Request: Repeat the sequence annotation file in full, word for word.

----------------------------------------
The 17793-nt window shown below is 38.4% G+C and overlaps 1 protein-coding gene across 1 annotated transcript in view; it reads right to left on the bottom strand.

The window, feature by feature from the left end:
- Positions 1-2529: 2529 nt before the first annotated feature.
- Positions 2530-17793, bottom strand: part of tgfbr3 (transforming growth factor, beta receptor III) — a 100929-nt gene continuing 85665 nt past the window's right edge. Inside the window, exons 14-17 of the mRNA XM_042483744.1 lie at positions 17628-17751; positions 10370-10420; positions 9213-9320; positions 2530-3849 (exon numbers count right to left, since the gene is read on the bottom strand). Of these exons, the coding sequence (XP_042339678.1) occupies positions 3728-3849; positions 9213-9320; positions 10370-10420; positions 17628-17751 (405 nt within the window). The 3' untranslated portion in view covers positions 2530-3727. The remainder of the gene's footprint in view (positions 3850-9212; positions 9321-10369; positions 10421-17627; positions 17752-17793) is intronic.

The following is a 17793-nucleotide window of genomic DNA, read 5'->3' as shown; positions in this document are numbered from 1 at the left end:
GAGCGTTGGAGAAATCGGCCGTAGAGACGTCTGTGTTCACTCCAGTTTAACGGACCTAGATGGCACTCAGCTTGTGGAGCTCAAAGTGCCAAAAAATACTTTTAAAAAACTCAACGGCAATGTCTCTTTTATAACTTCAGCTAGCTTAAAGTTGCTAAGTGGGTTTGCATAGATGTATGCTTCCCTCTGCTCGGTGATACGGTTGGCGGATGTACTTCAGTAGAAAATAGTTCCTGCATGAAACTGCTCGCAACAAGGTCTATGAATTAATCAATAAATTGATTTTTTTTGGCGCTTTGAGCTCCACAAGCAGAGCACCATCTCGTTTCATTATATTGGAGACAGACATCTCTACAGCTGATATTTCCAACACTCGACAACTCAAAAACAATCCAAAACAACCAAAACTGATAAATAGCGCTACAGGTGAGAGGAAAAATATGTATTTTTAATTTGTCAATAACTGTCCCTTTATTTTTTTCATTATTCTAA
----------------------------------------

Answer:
The 17793-nt window shown below is 38.4% G+C and overlaps 1 protein-coding gene across 1 annotated transcript in view; it reads right to left on the bottom strand.

The window, feature by feature from the left end:
- Positions 1-2529: 2529 nt before the first annotated feature.
- Positions 2530-17793, bottom strand: part of tgfbr3 (transforming growth factor, beta receptor III) — a 100929-nt gene continuing 85665 nt past the window's right edge. Inside the window, exons 14-17 of the mRNA XM_042483744.1 lie at positions 17628-17751; positions 10370-10420; positions 9213-9320; positions 2530-3849 (exon numbers count right to left, since the gene is read on the bottom strand). Of these exons, the coding sequence (XP_042339678.1) occupies positions 3728-3849; positions 9213-9320; positions 10370-10420; positions 17628-17751 (405 nt within the window). The 3' untranslated portion in view covers positions 2530-3727. The remainder of the gene's footprint in view (positions 3850-9212; positions 9321-10369; positions 10421-17627; positions 17752-17793) is intronic.

The following is a 17793-nucleotide window of genomic DNA, read 5'->3' as shown; positions in this document are numbered from 1 at the left end:
GAGCGTTGGAGAAATCGGCCGTAGAGACGTCTGTGTTCACTCCAGTTTAACGGACCTAGATGGCACTCAGCTTGTGGAGCTCAAAGTGCCAAAAAATACTTTTAAAAAACTCAACGGCAATGTCTCTTTTATAACTTCAGCTAGCTTAAAGTTGCTAAGTGGGTTTGCATAGATGTATGCTTCCCTCTGCTCGGTGATACGGTTGGCGGATGTACTTCAGTAGAAAATAGTTCCTGCATGAAACTGCTCGCAACAAGGTCTATGAATTAATCAATAAATTGATTTTTTTTGGCGCTTTGAGCTCCACAAGCAGAGCACCATCTCGTTTCATTATATTGGAGACAGACATCTCTACAGCTGATATTTCCAACACTCGACAACTCAAAAACAATCCAAAACAACCAAAACTGATAAATAGCGCTACAGGTGAGAGGAAAAATATGTATTTTTAATTTGTCAATAACTGTCCCTTTATTTTTTTCATTATTCTAA